ACLU of Louisiana Responds to Guilty Plea of Former Officer Involved in Beating of Justice Lab Client

SHREVEPORT — The ACLU of Louisiana has released the following statement after former DeSoto Parish Sheriff’s Office (DPSO) Correctional Officer Javarrea Pouncy pled guilty to a federal civil rights violation in the beating of ACLU of Louisiana client, Mr. Jarius Brown. Mr. Pouncy faces 30-37 months imprisonment.

In 2019, Mr. Brown was arrested for a nonviolent offense. After his intake, he was led to a laundry room for a strip search. It was there that two DPSO Correctional Officers, Mr. Pouncy and Mr. DeMarkus Grant, beat Mr. Brown despite him following their instructions. Afterwards, they left Mr. Brown alone in his cell, where he was eventually discovered in urgent need of medical care and brought to a hospital. Mr. Brown was treated for a broken eye socket, broken nose, and other injuries. 

Last September, Mr. Pouncy was indicted for crimes against Mr. Brown, including unconstitutional use of force for the beating of Mr. Brown while he was detained. The other correctional officer involved in the beating, Mr. Grant, pled guilty to obstruction of justice last September. Mr. Grant’s sentencing will take place on July 18 and Mr. Pouncy’s on August 7.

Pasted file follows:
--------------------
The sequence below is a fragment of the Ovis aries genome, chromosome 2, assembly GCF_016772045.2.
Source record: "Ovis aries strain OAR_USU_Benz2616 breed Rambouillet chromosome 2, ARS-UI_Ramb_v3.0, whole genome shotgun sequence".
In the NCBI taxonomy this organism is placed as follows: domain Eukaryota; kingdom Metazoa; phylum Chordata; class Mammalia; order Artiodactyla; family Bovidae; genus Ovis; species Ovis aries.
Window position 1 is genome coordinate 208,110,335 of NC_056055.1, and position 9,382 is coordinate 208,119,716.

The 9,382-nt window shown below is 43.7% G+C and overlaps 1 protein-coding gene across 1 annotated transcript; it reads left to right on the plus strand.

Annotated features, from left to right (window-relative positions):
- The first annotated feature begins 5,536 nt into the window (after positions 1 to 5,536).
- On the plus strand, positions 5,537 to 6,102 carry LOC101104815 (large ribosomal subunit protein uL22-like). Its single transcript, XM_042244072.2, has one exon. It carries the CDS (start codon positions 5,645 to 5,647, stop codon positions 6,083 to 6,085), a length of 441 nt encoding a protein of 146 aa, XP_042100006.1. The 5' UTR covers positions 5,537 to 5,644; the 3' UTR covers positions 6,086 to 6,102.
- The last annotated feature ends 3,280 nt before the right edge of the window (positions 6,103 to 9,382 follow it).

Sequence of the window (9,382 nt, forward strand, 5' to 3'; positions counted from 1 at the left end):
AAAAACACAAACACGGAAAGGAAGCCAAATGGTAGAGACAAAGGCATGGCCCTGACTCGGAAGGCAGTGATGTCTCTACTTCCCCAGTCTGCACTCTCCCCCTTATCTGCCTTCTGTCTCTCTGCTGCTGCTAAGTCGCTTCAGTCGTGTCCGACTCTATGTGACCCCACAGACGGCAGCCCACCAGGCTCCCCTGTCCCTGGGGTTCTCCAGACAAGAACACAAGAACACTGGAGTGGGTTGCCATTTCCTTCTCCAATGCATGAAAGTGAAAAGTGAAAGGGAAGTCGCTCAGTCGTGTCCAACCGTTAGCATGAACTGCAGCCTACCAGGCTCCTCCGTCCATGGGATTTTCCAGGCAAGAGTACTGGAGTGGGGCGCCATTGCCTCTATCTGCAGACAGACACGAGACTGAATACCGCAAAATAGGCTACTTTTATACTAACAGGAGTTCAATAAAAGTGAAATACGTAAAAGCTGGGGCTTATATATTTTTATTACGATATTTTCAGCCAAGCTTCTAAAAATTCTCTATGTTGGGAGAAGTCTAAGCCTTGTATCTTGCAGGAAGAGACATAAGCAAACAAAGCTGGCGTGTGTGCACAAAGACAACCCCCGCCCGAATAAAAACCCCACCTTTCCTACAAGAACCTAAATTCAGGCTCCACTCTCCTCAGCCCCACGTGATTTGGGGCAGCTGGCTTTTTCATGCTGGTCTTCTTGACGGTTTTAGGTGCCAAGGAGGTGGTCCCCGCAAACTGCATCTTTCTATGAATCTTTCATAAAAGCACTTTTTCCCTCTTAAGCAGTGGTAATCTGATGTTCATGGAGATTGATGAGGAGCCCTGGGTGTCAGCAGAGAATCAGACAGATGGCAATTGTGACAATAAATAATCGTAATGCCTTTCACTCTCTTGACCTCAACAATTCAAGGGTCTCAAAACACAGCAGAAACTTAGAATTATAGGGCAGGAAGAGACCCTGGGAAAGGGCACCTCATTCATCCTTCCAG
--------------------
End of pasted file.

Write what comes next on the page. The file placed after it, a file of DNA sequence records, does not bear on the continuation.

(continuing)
“Only in Louisiana and two other states, can the circumstances be as clear cut as this, yet the victim of misconduct still be denied the opportunity to seek damages under Section 1983 for the brutality they endured. Because Mr. Brown lives in Louisiana, he was limited to just a one year statute of limitations to sue for justice for the deprivation of his federal civil rights,” said Nora Ahmed, ACLU of Louisiana legal director. “It is reassuring to see consequences that inure to the DeSoto Parish Sheriff’s Office (DPSO), but Mr. Brown is still being denied damages for the aftermath of what Mr. Grant and Mr. Pouncy did to him that day while in DPSO custody.”

The ACLU of Louisiana’s Justice Lab initiative seeks to challenge racially discriminatory policing practices and combat police violence against people of color through intensive litigation. As of late 2023, the Justice Lab has secured half a million dollars in awards for victims of racist policing in Louisiana.

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